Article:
On October 1st, 2013, the federal government officially shut down all non-essential services. While Congress works on a budget, it is important for employers to know what is happening with major employment-related agencies and programs.

Here are the agencies and programs affected, and how the changes will impact employers:

  • E-Verify: The website is offline and the service is completely shut down. Employers must still go through the normal Form I-9 process, but will not be able to run new hires through E-Verify. Cases currently in the program are suspended. In documentation, employers should note the shutdown as the reason for the delay in E-Verify compliance.
  • U.S. Citizenship and Immigration Services (USCIS): Because USCIS activities are supported by user fees, it is still operating; therefore, employees can still receive updated immigration documents.
  • Social Security Administration (SSA): Only some SSA functions (such as payment of benefits) are still operating. The issuing of Social Security cards is considered a non-essential function; therefore, employees needing a new or updated Social Security card will be forced to wait until the office reopens.
  • National Labor Relations Board (NLRB): The NLRB has closed its offices, removed access to most of its website, and furloughed all but 11 employees. There is still a six-month deadline to file unfair labor practice complaints. Current hearings have been postponed until the end of the shutdown, but the legal effect of complaints filed during the shutdown is unclear. The Board indicates that the shutdown will be treated as a holiday, so it will be accepting filings on the first business day following the reopening.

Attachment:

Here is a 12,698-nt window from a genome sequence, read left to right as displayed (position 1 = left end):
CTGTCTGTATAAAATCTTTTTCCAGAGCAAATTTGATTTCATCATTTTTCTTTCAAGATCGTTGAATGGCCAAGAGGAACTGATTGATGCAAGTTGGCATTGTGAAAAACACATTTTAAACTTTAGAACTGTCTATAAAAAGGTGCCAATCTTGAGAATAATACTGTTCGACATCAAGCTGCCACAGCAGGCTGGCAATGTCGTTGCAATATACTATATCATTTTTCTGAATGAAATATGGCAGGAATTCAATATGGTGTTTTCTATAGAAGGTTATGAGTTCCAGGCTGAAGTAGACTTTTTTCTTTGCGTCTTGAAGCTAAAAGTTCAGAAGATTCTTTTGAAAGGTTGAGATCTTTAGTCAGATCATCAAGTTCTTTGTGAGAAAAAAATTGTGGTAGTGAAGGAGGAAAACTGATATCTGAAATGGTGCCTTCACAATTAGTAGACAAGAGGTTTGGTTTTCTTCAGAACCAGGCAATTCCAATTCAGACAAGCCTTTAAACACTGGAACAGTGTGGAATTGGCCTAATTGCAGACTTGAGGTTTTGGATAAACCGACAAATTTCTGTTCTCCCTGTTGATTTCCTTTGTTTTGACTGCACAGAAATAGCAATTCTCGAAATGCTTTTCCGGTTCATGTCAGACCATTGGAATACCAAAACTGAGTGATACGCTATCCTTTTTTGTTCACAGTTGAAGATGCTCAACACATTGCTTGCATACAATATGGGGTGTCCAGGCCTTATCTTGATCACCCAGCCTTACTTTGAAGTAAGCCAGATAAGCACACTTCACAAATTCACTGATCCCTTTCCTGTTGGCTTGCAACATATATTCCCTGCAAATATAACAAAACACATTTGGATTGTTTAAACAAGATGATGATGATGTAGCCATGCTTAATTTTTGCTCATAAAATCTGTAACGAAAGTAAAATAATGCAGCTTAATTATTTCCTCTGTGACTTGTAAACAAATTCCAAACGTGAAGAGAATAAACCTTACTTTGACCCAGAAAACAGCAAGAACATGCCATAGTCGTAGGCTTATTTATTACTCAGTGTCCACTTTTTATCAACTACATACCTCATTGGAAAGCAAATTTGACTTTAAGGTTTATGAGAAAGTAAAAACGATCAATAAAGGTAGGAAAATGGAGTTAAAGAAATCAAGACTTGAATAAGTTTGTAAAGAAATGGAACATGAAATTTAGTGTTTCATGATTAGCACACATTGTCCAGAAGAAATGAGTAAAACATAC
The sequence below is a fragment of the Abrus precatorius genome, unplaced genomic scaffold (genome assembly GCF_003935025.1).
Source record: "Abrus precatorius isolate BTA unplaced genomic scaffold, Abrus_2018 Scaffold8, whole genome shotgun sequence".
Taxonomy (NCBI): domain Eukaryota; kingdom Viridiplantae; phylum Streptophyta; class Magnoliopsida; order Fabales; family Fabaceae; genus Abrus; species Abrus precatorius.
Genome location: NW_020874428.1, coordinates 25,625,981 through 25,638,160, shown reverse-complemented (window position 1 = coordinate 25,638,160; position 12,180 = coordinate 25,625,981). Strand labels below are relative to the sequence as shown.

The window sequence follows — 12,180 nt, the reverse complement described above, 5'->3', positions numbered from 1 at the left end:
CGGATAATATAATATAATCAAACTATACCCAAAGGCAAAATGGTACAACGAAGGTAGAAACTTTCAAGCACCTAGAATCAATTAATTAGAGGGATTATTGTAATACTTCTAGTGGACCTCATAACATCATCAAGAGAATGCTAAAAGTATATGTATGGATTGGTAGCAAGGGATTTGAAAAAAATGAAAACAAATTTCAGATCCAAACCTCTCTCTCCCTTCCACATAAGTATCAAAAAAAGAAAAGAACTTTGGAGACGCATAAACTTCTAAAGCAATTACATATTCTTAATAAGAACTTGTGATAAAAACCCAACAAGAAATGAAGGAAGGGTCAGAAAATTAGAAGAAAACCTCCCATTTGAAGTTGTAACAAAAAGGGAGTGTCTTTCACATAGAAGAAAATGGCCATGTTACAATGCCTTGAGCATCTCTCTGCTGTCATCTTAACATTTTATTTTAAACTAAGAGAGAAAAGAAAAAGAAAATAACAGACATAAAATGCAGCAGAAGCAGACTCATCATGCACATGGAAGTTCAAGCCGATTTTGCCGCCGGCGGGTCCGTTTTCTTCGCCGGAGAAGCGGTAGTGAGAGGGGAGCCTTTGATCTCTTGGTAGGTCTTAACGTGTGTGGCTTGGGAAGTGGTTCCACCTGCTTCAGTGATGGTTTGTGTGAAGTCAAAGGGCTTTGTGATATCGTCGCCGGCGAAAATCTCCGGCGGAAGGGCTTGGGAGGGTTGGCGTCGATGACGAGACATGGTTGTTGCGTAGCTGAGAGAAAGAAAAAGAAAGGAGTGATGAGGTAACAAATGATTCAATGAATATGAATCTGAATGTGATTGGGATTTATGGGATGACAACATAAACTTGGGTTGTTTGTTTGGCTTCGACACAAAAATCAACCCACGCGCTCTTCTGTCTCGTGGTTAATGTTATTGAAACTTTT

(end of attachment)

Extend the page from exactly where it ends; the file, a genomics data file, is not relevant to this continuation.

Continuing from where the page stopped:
• Federal Mediation and Conciliation Service (FMCS): The FMCS will be mostly unavailable, except that mediators may be called if necessary to avert significant labor disruptions in health care, defense, power generation, or other critical industries.
  • Office of Federal Contract Compliance Programs (OFCCP): Although the website is still functioning, the OFCCP is completely shut down. Employers who recently received a scheduling letter for an affirmative action audit are recommended to turn in the documents by the stated deadline. At a minimum, employers can email electronic documents to the compliance officer and offer to mail any hardcopy documents.
  • Equal Employment Opportunity Commission (EEOC): The EEOC is mostly shut down, but will continue to accept complaints. Unless a review reveals that there is human life or property at risk, in which case it would seek a court order, the agency will not investigate any complaints during the shutdown.
  • Occupational Safety and Health Administration (OSHA): OSHA has furloughed most of its staff, retaining two compliance officers at each local office for safety and health emergencies. It will continue to accept reports of workplace fatalities, hospitalizations, and imminent danger.
  • Department of Labor’s Wage and Hour Division: The division will retain enough staff to investigate “any incidents involving serious injury or death of a minor while employed or any transportation accident or any housing safety violation involving serious injury or death of a farm worker.”

The government shutdown is causing confusion throughout the public and private sectors, and it is more important than ever for employers to be aware of their legal standing. To learn how Vigilant can help with your employment law questions, please contact a Vigilant representative.

About Vigilant

Vigilant (www.vigilant.org) helps employers in the Northwest and California navigate complex employment issues. Vigilant offers unlimited consulting with on-staff labor and employment attorneys, strategic HR professionals, and safety experts for a predictable, flat monthly membership fee. Membership includes employment law advice and resources for employee relations and human resources compliance. Vigilant’s professionals act as an extension of a business’s management team, allowing managers to focus on their core business objectives. For more information, visit www.vigilant.org.

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